‘An EHC plan details the education, health and social care support that is to be provided to a child or young person who has SEN or a disability. It is drawn up by the local authority after an EHC needs assessment of the child or young person has determined that an EHC plan is necessary, and after consultation with relevant partner agencies.’
The purpose of an EHCP is to make special educational provision to meet the special educational needs of the child or young person, to secure the best possible outcomes for them to access education, health and social care, and as they get older, prepare them for adulthood.
Meeting Children’s Needs
The Graduated Approach
It is our aim to meet the needs of all children through Quality First Teaching (Step 1). Activities will be adapted and differentiated to meet the needs of all the children so they can access fully the curriculum on offer. However, for some children they might need extra support, as they do not make the expected progress for children their age.
If a child has been identified as requiring additional support, the first step is a consultation between the class teacher and the SENCO. This may result in an intervention being put in place and the child being placed on a ‘Causing Concern Register’. The majority of these interventions are carried out by teaching assistants in small groups and will be additional to whole class teaching. Step 2 support may also require additional resources to be made available. These can included (but are not limited to):-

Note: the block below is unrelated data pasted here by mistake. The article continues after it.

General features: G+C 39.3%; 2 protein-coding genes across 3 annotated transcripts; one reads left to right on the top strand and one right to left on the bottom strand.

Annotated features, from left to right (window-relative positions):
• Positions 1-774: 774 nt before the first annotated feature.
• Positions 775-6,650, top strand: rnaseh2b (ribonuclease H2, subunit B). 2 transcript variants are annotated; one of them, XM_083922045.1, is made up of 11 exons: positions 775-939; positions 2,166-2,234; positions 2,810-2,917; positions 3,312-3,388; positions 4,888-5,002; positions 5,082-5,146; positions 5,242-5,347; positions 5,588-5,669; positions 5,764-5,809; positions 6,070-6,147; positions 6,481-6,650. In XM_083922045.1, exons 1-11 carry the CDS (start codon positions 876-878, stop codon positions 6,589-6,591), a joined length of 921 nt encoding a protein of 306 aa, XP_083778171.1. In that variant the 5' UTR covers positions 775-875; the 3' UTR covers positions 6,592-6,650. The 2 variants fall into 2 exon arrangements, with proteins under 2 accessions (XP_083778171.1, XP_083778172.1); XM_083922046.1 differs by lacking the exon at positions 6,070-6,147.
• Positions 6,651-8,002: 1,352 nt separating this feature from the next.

If it is felt that the Step 2 support is still not meeting the needs of the child, then a Step 3 intervention may be put into place. The SENCO may carry out an assessment to identify the child’s main area of need. This may result in a 1:1 programme carried out by a teaching assistant. If a child is receiving a Step 3 Intervention, they will be placed on the SEND Register to allow us to closely monitor the impact of the intervention.
Sometimes, it may be necessary for an external agency to complete an assessment to further support us in identifying a particular need. Any involvement from external agencies will be done with full consultation of the child’s parent/carers. In addition, we have close links with our:
Educational Psychologist, (EP)
Pupil Support Services (PSS): Behaviour and Learning Inclusion Support (BLIS), Specific Learning Difficulties (SpLD)
Communication Language Autistic Spectrum Support (CLASS)
Healthy Young Minds (HYM)
Speech and Language Therapy (SALT)
Occupational and Physiotherapy
We share reports with parents and follow the recommendations made within the classroom and within Inclusion support.
Social, Emotional and Mental Health Needs